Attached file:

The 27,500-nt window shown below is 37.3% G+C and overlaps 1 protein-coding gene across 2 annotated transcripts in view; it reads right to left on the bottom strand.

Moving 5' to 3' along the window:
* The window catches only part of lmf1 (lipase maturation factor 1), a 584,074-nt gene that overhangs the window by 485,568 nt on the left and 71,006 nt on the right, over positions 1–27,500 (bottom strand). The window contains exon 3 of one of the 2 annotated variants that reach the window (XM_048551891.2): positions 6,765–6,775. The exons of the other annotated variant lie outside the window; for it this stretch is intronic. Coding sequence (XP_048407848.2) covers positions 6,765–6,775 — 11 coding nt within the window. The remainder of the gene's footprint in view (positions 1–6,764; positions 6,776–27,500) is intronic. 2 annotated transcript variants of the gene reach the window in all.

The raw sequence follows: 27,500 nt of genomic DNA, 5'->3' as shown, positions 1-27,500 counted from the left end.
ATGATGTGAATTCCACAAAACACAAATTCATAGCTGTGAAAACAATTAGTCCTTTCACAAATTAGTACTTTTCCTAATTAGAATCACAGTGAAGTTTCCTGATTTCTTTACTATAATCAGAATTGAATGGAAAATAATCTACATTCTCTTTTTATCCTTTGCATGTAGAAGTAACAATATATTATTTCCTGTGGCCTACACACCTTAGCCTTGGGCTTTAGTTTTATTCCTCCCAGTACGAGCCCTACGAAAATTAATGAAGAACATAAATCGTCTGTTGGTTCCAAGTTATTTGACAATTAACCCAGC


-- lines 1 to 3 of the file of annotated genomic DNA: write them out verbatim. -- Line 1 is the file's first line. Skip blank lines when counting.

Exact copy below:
The 27,500-nt window shown below is 37.3% G+C and overlaps 1 protein-coding gene across 2 annotated transcripts in view; it reads right to left on the bottom strand.

Moving 5' to 3' along the window:
* The window catches only part of lmf1 (lipase maturation factor 1), a 584,074-nt gene that overhangs the window by 485,568 nt on the left and 71,006 nt on the right, over positions 1–27,500 (bottom strand). The window contains exon 3 of one of the 2 annotated variants that reach the window (XM_048551891.2): positions 6,765–6,775. The exons of the other annotated variant lie outside the window; for it this stretch is intronic. Coding sequence (XP_048407848.2) covers positions 6,765–6,775 — 11 coding nt within the window. The remainder of the gene's footprint in view (positions 1–6,764; positions 6,776–27,500) is intronic. 2 annotated transcript variants of the gene reach the window in all.